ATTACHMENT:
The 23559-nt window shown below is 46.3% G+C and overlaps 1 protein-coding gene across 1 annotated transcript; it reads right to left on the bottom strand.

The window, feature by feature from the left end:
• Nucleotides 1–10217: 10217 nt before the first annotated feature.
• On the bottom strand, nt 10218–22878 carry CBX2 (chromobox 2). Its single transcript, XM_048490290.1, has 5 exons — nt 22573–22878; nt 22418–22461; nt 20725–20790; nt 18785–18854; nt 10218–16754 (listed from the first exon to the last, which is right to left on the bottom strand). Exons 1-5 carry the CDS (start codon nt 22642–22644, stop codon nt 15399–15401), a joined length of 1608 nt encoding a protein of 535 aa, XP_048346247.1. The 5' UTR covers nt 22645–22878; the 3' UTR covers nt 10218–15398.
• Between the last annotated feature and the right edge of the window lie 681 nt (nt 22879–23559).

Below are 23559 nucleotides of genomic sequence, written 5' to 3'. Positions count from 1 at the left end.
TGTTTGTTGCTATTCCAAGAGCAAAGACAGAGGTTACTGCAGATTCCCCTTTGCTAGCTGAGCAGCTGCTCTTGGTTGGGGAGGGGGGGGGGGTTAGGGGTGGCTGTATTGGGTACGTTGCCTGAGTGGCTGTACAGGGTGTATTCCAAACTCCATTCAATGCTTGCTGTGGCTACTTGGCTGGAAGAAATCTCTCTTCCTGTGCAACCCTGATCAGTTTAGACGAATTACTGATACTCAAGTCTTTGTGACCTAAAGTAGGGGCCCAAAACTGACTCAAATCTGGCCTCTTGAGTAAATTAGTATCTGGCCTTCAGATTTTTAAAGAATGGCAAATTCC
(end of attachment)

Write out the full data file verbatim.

The 23559-nt window shown below is 46.3% G+C and overlaps 1 protein-coding gene across 1 annotated transcript; it reads right to left on the bottom strand.

The window, feature by feature from the left end:
• Nucleotides 1–10217: 10217 nt before the first annotated feature.
• On the bottom strand, nt 10218–22878 carry CBX2 (chromobox 2). Its single transcript, XM_048490290.1, has 5 exons — nt 22573–22878; nt 22418–22461; nt 20725–20790; nt 18785–18854; nt 10218–16754 (listed from the first exon to the last, which is right to left on the bottom strand). Exons 1-5 carry the CDS (start codon nt 22642–22644, stop codon nt 15399–15401), a joined length of 1608 nt encoding a protein of 535 aa, XP_048346247.1. The 5' UTR covers nt 22645–22878; the 3' UTR covers nt 10218–15398.
• Between the last annotated feature and the right edge of the window lie 681 nt (nt 22879–23559).

Below are 23559 nucleotides of genomic sequence, written 5' to 3'. Positions count from 1 at the left end.
TGTTTGTTGCTATTCCAAGAGCAAAGACAGAGGTTACTGCAGATTCCCCTTTGCTAGCTGAGCAGCTGCTCTTGGTTGGGGAGGGGGGGGGGGTTAGGGGTGGCTGTATTGGGTACGTTGCCTGAGTGGCTGTACAGGGTGTATTCCAAACTCCATTCAATGCTTGCTGTGGCTACTTGGCTGGAAGAAATCTCTCTTCCTGTGCAACCCTGATCAGTTTAGACGAATTACTGATACTCAAGTCTTTGTGACCTAAAGTAGGGGCCCAAAACTGACTCAAATCTGGCCTCTTGAGTAAATTAGTATCTGGCCTTCAGATTTTTAAAGAATGGCAAATTCC